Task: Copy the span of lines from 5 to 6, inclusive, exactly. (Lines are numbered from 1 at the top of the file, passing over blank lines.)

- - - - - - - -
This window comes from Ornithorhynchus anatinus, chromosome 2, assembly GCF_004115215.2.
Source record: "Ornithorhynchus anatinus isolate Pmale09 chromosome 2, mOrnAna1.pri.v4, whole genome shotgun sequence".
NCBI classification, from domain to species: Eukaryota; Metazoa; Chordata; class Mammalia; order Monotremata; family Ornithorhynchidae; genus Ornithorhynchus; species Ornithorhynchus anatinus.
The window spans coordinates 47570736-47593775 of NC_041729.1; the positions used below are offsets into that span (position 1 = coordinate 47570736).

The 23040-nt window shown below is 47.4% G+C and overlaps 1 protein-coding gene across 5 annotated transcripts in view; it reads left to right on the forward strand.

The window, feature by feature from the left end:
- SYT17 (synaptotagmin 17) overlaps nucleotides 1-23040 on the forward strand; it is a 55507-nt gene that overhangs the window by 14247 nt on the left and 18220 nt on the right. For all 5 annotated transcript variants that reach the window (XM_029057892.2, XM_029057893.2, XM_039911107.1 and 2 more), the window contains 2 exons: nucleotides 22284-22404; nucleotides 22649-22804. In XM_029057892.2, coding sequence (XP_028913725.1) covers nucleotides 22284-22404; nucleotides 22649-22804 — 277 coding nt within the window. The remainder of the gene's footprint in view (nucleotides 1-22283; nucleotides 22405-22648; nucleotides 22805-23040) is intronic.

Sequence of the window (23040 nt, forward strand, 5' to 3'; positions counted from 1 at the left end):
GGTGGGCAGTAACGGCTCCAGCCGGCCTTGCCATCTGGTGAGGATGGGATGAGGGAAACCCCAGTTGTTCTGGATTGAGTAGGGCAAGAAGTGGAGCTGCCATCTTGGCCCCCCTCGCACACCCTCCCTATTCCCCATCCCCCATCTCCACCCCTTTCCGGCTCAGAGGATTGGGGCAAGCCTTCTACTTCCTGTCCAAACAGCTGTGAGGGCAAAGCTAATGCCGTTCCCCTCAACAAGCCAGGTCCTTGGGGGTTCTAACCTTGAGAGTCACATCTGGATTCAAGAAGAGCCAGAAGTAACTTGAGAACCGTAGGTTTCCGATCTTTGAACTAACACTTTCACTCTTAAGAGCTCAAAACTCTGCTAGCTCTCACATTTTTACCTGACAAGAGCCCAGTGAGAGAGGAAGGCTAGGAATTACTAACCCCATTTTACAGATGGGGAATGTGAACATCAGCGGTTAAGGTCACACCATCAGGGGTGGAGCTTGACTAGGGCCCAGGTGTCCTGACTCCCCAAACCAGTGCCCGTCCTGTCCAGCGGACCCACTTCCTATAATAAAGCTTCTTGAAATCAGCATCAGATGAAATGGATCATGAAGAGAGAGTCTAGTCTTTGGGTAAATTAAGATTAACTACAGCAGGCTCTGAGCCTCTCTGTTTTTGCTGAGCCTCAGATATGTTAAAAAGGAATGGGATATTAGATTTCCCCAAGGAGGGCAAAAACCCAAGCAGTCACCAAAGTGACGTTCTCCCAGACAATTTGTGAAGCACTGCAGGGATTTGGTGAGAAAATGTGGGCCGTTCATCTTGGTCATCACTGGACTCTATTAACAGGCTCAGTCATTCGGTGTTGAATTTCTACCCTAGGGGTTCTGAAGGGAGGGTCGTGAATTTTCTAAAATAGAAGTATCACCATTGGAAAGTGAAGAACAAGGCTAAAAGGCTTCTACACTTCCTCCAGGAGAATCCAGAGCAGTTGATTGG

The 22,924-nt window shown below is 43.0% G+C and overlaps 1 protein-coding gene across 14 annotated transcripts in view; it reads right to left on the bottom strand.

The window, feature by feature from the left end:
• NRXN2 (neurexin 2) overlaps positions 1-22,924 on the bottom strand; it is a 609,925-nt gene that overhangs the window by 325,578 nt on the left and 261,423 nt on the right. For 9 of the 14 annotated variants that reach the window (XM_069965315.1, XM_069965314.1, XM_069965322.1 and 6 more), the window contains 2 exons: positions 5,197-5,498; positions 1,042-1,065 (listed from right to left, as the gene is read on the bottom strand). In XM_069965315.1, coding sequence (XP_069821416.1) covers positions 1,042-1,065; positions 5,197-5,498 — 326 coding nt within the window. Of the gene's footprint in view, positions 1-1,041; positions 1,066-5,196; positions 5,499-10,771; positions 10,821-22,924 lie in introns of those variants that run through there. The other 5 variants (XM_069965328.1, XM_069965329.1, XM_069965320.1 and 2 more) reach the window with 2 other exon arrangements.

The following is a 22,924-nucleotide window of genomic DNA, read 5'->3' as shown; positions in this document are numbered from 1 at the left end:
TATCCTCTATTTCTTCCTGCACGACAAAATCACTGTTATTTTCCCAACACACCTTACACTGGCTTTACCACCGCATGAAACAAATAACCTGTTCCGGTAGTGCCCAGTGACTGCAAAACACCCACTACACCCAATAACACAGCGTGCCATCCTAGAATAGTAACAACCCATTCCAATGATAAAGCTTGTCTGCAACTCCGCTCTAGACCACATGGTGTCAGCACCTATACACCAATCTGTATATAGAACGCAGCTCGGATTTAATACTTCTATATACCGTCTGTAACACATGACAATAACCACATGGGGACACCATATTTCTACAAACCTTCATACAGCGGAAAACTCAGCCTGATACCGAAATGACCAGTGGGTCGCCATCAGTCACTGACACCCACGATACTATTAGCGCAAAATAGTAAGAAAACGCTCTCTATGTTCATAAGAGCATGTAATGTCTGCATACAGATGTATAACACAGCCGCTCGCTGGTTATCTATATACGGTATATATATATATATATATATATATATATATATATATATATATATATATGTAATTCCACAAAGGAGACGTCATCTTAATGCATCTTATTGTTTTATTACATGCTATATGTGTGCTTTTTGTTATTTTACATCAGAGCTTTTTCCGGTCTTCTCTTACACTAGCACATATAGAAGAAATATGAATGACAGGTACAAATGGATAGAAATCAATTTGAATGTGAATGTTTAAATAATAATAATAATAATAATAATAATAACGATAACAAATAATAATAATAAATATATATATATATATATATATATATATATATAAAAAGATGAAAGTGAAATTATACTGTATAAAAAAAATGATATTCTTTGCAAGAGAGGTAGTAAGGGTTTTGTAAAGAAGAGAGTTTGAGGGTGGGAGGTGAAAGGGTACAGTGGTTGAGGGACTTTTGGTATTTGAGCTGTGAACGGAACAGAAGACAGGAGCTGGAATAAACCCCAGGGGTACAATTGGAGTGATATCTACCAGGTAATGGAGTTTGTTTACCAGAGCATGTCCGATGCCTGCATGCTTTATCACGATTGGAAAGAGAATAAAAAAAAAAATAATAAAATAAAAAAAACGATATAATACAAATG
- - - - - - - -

The 23040-nt window shown below is 47.4% G+C and overlaps 1 protein-coding gene across 5 annotated transcripts in view; it reads left to right on the forward strand.

The window, feature by feature from the left end: